The death toll of the Syrian Uprising to date is nearly four times greater than that of all of the other Arab Springs combined except Libya – some 11,000 dead in total.[i] Furthermore throughout the Uprising's first year both the rates of violent deaths in Syria, and in parallel refugee displacement therefrom, have been accelerating sharply. Monthly figures of Syrians killed by violence doubled in each of four consecutive periods reaching 2,000 per month by March 2012. The rate of displacement has accelerated in parallel, doubling in the last two months the number reached in the previous ten. In mid-April 2012 UNHCR reported that the number of Syrian refugees in Syria's four neighbors stands at 55,000 registered. Conservative estimates put a further more than 200,000 Syrians as displaced within their own country (Syrian Red Crescent).
Given Iraq's own recent and incomplete immergence from insurgency, terrorism and civil war, it is unsurprising that the first waves of refugees have chosen and continue to prefer to go to Syria's other three neighbors (Turkey, Jordan and Lebanon). But for some – both new Syrian refugees and Iraqi refugees displaced back to their countries of origin – Iraq may be the only place they can go, and their numbers have been accelerating as the Syrian Uprising passes its one-year anniversary. This is especially true in light of current trends of violence which indicate that a serious risk remains of violence increasing, spreading its geographic reach, and becoming more sectarian in nature – even as a 6-point peace plan has been nominally agreed upon by both opposition and government forces and the first batches of UN observers deployed.
Syrians Fleeing Syria
When first looking at Iraq it might seem logical to ask who would seek refugee from a war zone in a country with its own ongoing conflict? Actually, there are a number of highly compelling reasons for certain segments of Syrian society and the Iraqi refugee population in Syria to seek to come to Iraq.
Iraqi violence is still extremely high, but also highly concentrated in certain areas. The northernmost three provinces (the Kurdish Region) and southernmost six provinces account for only some 4% of violent incidents throughout the country though they represent 50% of the country's provinces. Most of the Syrians seeking refuge in Iraq are males (80%), young and unaccompanied (60%), of Kurdo-Syrian origin, many fleeing mandatory military service. They seek refuge under the auspices of the Kurdish Regional Government because of its proximity to their provinces of origin (Hasakeh, Qamishli, in the Kurdish-dominated North-East of Syria, although there are also refugees to a lesser extent from Reef Dimashq, Damascus and Aleppo), shared language (despite differences in dialect) and perceived sympathy of the authorities in the semi-autonomously governed KRG. Most importantly, for those who are deserters some of Syria's other neighbors that still have or are rumored to have intelligence coordination with the current Syrian government (Lebanon, from whence deserters have already been returned across the border, and to a lesser degree Jordan) are therefore less appealing options for fear of refoulement. Although those who have fled to Iraq represent only roughly 1 in every 24 Syrian refugees at the time of writing their particular needs and vulnerabilities mean that as long as violent conflict continues anywhere in Syria their numbers are likely to continue to rise. Likewise, even if violence subsides, so long as the Syrian government remains the same, deserters among the ranks of the Syrian refugees in the KRG will be unable to return home for fear of imprisonment, torture or death.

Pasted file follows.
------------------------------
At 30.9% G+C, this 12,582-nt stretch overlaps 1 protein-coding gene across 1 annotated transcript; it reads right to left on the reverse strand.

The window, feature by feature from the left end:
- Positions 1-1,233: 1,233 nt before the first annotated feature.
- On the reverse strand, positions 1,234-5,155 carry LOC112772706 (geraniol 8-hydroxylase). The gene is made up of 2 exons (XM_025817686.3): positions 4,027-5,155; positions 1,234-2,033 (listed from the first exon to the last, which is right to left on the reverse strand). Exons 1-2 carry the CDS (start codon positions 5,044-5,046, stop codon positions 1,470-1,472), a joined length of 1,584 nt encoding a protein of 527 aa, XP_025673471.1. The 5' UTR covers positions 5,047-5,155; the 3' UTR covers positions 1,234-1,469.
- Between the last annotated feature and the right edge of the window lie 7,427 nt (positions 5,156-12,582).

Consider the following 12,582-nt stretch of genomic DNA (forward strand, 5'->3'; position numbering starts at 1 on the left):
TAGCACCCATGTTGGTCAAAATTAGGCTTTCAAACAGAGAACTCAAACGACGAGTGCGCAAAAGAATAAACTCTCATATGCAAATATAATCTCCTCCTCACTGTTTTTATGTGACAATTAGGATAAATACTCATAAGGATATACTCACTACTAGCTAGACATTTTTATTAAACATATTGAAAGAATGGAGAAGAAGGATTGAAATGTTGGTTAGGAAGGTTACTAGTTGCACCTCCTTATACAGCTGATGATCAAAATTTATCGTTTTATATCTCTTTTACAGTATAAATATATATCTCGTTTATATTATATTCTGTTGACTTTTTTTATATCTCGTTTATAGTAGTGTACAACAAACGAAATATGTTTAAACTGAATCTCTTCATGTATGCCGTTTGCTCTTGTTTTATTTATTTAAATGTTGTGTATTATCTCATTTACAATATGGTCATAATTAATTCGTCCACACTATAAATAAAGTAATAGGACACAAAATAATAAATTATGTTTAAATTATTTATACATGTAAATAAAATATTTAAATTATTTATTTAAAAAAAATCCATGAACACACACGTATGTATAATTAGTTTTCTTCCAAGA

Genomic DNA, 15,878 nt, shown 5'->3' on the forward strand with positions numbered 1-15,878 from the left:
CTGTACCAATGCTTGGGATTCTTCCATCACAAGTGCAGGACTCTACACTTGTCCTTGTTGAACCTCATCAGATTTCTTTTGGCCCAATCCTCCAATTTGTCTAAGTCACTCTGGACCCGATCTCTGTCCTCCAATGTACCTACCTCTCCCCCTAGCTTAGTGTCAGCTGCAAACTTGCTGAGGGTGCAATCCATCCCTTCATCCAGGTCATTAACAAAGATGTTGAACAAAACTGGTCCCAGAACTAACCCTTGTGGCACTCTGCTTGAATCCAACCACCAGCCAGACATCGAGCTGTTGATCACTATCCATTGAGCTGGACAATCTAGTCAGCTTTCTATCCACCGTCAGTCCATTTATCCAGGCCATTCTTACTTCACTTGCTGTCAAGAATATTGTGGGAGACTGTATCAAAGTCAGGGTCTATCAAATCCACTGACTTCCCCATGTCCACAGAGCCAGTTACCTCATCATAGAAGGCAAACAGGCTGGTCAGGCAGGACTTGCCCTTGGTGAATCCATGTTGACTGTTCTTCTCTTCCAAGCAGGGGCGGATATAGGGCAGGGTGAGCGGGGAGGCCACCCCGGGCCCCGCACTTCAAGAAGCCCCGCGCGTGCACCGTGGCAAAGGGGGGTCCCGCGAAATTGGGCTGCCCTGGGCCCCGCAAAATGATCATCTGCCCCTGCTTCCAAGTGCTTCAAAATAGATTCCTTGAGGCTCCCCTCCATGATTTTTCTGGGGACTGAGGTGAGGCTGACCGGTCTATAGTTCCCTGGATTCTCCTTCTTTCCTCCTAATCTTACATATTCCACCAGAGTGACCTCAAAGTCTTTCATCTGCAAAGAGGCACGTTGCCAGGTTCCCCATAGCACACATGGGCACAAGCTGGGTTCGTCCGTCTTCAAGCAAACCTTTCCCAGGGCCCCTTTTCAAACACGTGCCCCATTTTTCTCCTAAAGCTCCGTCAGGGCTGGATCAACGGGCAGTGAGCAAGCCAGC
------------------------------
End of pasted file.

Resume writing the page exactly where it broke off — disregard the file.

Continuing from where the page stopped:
Due to snowballing rates of Syrian refugee entries in the Kurdish Region of Iraq, the KRG, the UNHCR, International Organization for Migration (IOM), partner NGOs such as Qandil, and NNGOs such as the Kurdistan Civil Rights Organization (KCRO) have been focused on providing food and non-food assistance as well as constructing a second refugee camp called "Domiz" in Dohuk for Syrian nations. The KRG already had a refugee camp ("Qamishli"). However it became overcrowded following the wave of refugees of the 2011-2012 Syrian uprising. Indeed the population of Syrian refugees in the KRG jumped from only 360 on March 31st 2012 and an estimated 760 arrivals altogether, to over 1,776 registered and 2,376 arrivals 2 weeks later (UNHCR estimates). The Sunni-Arab dominated province of al-Anbar, which faces much higher levels of violence and is under the direct control of Baghdad has also engaged in the establishment of camp facilities to accommodate persons displaced by violence in Syria, about 10km away from the al-Walid border crossing, but has apparently not witnessed notable levels of arrivals to date.